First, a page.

President Donald Trump on Saturday called on House Speaker Nancy Pelosi (D-Calif.) and House Intelligence Committee chairman Adam Schiff (D-Calif.) to testify in the ongoing impeachment inquiry.
In addition, the president called for testimony from former Vice President Joe Biden, his son Hunter Biden, and others to sit for questioning as well as the House plans to move the inquiry into a public setting on Wednesday.
“I recommend that Nervous Nancy Pelosi (who backed up Schiff’s lie), Shifty Adam Schiff, Sleepy Joe Biden, the Whistleblower (who miraculously disappeared after I released the transcript of the call), the 2nd Whistleblower (who also disappeared), & the I.G., be part of the list!” Trump tweeted.
I recommend that Nervous Nancy Pelosi (who backed up Schiff’s lie), Shifty Adam Schiff, Sleepy Joe Biden, the Whistleblower (who miraculously disappeared after I released the transcript of the call), the 2nd Whistleblower (who also disappeared), & the I.G., be part of the list!
— Donald J. Trump (@realDonaldTrump) November 9, 2019
Many Republicans, like the president, have been critical of the House impeachment inquiry which, thus far, has been held behind closed doors.
They have called for the probe to be made public, and last week Schiff agreed.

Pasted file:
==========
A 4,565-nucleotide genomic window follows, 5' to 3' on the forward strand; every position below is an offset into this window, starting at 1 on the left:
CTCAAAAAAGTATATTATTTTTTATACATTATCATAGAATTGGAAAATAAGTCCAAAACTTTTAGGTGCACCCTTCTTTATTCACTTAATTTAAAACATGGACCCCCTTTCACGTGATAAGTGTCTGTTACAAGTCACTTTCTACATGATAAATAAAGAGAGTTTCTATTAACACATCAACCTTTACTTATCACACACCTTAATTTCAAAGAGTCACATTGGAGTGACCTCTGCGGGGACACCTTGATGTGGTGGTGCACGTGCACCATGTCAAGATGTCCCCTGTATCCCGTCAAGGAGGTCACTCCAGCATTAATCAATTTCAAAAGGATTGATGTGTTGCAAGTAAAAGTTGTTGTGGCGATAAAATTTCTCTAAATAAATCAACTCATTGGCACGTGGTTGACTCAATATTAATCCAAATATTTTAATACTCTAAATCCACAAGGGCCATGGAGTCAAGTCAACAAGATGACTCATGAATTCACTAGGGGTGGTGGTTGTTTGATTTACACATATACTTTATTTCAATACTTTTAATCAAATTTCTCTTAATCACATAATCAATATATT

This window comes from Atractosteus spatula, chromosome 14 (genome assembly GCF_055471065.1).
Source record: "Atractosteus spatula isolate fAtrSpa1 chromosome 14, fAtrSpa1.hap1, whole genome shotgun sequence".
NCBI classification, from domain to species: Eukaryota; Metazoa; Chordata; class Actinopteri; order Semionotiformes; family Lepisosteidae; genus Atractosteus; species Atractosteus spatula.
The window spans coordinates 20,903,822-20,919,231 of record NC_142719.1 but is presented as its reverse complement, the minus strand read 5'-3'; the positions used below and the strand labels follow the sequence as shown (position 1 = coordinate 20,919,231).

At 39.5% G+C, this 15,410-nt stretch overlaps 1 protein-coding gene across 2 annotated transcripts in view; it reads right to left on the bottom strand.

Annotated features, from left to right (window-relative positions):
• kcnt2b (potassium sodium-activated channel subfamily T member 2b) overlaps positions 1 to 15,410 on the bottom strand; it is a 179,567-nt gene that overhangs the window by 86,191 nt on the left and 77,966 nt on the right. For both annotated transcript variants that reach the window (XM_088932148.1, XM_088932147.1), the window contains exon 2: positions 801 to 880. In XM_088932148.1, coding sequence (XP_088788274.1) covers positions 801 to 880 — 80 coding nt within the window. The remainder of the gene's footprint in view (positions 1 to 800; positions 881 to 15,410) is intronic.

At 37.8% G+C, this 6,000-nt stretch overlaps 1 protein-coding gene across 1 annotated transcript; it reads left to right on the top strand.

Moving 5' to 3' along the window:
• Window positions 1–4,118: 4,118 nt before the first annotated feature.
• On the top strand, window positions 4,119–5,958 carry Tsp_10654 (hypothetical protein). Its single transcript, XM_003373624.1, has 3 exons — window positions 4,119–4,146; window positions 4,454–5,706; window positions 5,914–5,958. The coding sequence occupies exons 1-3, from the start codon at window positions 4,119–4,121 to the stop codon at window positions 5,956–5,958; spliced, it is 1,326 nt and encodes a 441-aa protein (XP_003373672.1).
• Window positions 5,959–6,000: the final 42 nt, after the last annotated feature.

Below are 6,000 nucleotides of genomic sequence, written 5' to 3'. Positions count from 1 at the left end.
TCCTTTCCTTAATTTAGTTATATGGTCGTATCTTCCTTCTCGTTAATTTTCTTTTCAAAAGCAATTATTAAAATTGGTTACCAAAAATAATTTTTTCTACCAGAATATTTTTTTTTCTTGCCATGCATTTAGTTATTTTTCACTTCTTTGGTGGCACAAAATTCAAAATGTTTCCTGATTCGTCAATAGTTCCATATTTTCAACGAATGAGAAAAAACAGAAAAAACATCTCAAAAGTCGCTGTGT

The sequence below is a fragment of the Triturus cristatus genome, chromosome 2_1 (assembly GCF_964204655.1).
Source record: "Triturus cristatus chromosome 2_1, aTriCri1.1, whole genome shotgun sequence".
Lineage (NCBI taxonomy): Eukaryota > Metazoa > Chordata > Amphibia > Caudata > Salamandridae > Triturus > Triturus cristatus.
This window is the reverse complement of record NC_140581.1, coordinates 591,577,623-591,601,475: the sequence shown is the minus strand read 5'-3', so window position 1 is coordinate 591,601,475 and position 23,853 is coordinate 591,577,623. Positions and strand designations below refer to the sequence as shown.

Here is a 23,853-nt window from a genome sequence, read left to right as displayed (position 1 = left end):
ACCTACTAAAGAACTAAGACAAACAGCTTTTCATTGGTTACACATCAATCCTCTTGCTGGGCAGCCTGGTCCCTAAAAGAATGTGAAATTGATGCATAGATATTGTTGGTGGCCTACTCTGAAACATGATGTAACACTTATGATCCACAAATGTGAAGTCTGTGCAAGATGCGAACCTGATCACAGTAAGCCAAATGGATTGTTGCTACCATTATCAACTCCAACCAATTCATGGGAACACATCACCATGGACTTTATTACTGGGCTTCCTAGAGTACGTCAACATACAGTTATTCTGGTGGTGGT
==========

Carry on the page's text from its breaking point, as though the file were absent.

The inquiry stems from a whistleblower complaint filed by an unnamed CIA employee who voiced concerns over the president’s alleged threat to withhold lethal military aid from Ukraine during a phone call over the summer.
Trump has maintained that he didn’t threaten Ukraine and that the military aid was delivered as proscribed.
The president has also called for the whistleblower to be identified and to testify in public before Schiff’s committee.
The Intelligence Committee chair countered on Saturday, however, that the whistleblower’s testimony would be “redundant and unnecessary.”
In response to a letter from the committee’s ranking member, Rep. Devin Nunes (R-Calif.), outlining witnesses Republicans would like to interview as part of the impeachment inquiry — which included the whistleblower — the chairman said the impeachment inquiry “has gathered an ever-growing body of evidence — from witnesses and documents, including the President’s own words in his July 25 call record — that not only confirms, but far exceeds, the initial information in the whistle-blower’s complaint.
“The whistle-blower’s testimony is therefore redundant and unnecessary. In light of the President’s threats, the individual’s appearance before us would only place their personal safety at grave risk,” he added.